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December 19, 2014

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There’s little the county can do to clean up eyesores left by recession

Image

Steve Marcus

A view of the SkyVue observation wheel construction site as workers remove scaffolding Tuesday Jan. 21, 2014. David Gaffin, a Skyvue developer, wrote in an email that work is continuing on the project but that the scaffolding is not needed at this time.

The Las Vegas Valley is pockmarked with half-built shells of condos, malls and casinos left stalled by the recession.

The economy is on the uptick again, and investors are circling to snap up the abandoned projects at bargain prices.

Yet, the scars of the crash remain eyesores to tourists and commuters. The most visible examples on the Strip include the $2.9 billion Fontainebleau and the Skyvue observation wheel.

So why can’t government leaders do more to get rid of them?

The short answer: City and county officials can’t force developers to clean up after themselves, and they can’t afford to do it themselves.

There are a few potential options. But they’re either too politically impractical or too expensive.

The government could require a completion bond that forces the developer to set aside money up front as insurance. If the project fails, the government would tap the bond to pay for the cleanup. But this option is a tough sell for Clark County, where billion-dollar Strip developments are common.

“Those costs would be so high that it would basically thwart development,” County Commission Chairman Steve Sisolak said.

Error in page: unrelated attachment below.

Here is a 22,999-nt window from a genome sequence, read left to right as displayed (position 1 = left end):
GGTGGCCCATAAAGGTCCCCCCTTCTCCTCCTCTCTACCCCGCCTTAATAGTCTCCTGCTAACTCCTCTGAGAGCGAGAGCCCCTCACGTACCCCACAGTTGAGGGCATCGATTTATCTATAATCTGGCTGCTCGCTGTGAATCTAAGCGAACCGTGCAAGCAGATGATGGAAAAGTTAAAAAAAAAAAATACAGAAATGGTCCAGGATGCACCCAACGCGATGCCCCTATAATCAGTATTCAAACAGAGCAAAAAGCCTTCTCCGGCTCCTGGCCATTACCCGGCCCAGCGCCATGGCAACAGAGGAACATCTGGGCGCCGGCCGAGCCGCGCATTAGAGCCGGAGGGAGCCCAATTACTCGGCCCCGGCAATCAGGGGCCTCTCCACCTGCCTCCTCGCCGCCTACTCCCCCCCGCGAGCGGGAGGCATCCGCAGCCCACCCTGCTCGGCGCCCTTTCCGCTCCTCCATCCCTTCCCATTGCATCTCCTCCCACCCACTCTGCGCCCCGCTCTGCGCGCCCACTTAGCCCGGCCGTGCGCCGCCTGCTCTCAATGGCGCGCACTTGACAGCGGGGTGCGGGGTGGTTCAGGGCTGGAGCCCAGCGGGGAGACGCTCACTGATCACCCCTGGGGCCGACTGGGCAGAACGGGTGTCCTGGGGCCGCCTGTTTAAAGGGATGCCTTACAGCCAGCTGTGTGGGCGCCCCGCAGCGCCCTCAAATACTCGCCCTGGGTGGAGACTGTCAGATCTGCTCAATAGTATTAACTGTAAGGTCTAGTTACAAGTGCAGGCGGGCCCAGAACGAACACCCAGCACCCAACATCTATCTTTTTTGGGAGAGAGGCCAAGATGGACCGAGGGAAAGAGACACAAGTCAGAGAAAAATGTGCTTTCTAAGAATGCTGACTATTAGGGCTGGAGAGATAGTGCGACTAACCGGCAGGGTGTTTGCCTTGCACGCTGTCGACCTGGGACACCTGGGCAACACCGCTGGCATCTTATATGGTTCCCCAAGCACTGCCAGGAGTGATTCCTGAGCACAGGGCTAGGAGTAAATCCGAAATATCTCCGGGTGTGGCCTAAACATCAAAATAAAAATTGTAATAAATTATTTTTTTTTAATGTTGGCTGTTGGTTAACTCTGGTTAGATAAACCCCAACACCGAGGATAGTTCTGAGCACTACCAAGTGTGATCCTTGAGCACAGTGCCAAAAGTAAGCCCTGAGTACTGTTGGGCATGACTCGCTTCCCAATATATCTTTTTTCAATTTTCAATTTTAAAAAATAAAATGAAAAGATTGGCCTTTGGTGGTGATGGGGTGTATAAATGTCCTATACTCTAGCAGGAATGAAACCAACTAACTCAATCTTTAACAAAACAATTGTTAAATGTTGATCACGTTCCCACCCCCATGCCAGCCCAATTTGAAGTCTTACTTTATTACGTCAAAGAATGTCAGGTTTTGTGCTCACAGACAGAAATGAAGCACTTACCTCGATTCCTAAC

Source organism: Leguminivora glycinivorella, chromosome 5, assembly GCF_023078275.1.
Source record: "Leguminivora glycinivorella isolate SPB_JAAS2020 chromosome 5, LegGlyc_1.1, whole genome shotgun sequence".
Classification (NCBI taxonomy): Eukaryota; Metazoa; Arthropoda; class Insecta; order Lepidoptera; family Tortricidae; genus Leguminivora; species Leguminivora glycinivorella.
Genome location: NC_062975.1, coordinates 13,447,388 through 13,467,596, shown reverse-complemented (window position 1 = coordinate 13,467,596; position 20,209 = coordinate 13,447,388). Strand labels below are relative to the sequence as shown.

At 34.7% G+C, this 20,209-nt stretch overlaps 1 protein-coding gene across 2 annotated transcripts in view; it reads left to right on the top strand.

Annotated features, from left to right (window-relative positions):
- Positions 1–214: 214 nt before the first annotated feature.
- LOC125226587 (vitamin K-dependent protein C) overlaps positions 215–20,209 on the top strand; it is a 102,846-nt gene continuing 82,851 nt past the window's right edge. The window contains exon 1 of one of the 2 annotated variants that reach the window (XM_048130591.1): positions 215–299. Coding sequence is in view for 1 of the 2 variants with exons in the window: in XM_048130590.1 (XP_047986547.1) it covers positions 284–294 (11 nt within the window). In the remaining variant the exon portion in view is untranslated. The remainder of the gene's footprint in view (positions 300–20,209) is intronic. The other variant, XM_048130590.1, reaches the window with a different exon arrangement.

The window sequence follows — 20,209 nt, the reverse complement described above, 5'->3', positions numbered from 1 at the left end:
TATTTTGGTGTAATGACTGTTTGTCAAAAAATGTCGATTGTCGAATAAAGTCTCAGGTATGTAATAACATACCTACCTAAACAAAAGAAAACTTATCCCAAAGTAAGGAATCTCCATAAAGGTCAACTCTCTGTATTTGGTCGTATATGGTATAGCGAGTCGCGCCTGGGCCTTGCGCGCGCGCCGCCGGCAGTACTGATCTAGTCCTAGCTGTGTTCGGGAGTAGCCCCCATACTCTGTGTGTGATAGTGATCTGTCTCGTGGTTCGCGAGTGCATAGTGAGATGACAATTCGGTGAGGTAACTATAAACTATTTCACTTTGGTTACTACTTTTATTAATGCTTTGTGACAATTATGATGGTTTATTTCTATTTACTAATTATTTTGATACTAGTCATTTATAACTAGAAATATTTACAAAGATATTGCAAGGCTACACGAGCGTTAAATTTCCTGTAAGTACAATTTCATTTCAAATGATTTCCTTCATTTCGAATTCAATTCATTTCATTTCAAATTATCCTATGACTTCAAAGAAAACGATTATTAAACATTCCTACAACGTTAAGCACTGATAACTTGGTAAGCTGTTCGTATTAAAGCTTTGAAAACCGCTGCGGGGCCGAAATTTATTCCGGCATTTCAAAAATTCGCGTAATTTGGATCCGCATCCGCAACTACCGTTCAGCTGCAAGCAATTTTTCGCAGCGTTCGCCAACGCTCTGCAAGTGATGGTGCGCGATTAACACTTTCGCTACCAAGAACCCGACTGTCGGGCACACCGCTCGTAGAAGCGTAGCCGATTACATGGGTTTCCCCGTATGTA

City and county officials could take over stalled projects through condemnation, a move that would first require changes to local government policies. Even then, the cost would be prohibitive, said Christine Springer, a UNLV public administration professor.

Springer said any law changes in Nevada would be controversial.

“It can be very touchy,” she said. “In this state, if a city took over a private development and said ‘We’re going to do it,’ people would be greatly offended.”

While governments can’t afford the cleanups, officials in Los Angeles, Phoenix, Reno, San Diego and San Francisco said they have limited options for forcing developers to clean up stalled projects.

City and county officials do have the power to force cleanups at properties that threaten public safety. On the Strip, they have also had success getting developers to install decorative fencing or building wraps to hide the blight.

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